I was in Puerto Rico on May 15 speaking at the WADE (World Alliance for Decentralized Energy) Caribbean Energy Conference. It was an extremely interesting day for a mainlander like me.
In the U.S., we’re worried about existing and new regulations from the Environmental Protection Agency (EPA) and their impact on the price and reliability of our power supply as we move to reduce reliance on coal-fired generation. Do we take advantage of increased supplies of shale gas? How do we integrate increasing amounts of renewable energy? And what is the role of nuclear power?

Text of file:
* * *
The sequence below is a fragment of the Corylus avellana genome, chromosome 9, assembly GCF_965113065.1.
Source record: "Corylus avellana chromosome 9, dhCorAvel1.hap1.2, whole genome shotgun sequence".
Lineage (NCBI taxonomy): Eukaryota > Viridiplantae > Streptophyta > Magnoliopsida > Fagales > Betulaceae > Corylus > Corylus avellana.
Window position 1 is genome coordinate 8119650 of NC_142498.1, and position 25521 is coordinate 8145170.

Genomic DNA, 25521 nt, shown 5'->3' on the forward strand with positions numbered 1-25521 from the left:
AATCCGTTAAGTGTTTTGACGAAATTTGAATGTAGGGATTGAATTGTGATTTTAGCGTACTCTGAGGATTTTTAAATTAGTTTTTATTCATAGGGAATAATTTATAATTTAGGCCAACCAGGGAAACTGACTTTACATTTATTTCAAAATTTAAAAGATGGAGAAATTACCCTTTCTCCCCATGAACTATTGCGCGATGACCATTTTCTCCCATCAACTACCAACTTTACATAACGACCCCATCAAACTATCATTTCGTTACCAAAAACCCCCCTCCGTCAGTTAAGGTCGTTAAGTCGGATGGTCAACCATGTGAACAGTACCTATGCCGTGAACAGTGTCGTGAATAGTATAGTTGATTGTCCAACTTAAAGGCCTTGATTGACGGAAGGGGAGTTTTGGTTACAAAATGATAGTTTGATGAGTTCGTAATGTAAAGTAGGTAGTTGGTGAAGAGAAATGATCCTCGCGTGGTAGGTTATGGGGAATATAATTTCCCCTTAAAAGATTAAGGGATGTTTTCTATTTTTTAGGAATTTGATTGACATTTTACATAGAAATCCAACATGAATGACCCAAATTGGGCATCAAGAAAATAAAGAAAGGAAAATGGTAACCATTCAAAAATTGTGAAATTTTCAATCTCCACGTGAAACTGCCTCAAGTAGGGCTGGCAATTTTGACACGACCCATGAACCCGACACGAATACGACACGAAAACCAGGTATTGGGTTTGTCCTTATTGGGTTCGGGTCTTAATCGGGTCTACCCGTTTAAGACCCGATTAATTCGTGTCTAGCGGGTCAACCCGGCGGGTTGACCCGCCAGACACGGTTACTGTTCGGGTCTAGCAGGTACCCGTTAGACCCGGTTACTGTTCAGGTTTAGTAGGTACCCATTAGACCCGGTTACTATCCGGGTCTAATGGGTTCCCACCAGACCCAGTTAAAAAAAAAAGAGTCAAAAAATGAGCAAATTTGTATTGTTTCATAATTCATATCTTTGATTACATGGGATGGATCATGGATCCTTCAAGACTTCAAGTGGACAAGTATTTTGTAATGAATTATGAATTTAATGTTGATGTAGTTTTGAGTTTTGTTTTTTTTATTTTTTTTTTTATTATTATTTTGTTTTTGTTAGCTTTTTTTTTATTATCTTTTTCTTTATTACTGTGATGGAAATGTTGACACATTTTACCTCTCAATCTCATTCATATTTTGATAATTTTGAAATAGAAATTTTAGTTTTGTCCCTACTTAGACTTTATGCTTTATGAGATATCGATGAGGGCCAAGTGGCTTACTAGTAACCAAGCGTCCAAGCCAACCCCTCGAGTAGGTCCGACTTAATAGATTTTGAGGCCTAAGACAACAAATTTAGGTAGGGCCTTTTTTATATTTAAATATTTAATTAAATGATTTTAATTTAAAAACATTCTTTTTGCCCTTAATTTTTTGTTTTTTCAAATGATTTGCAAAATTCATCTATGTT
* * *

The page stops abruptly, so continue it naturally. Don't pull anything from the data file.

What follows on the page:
In the Caribbean, the issue of the day is how to reduce reliance on fuel oil as a primary generation fuel. Options include moving to liquefied natural gas (LNG), propane, and renewables. LNG and propane require infrastructure, and that calls for substantial investment. Renewables have to be integrated into island transmission and distribution systems with limited flexibility.
The WADE conference offered an entire panel on the shipping industry, which also burns mostly fuel oil, and is subject to increasingly strict EPA regulations. Electricity prices are higher on island systems given the cost of oil, the need to import fuel resources, and the associated infrastructure.
One thing is clear — the specific issues in the U.S. or Caribbean may be different, but the ultimate dilemma is the same. We need to find the right balance of reliability, cost, and environmental attributes for our energy supplies. And that is public power’s continuing commitment.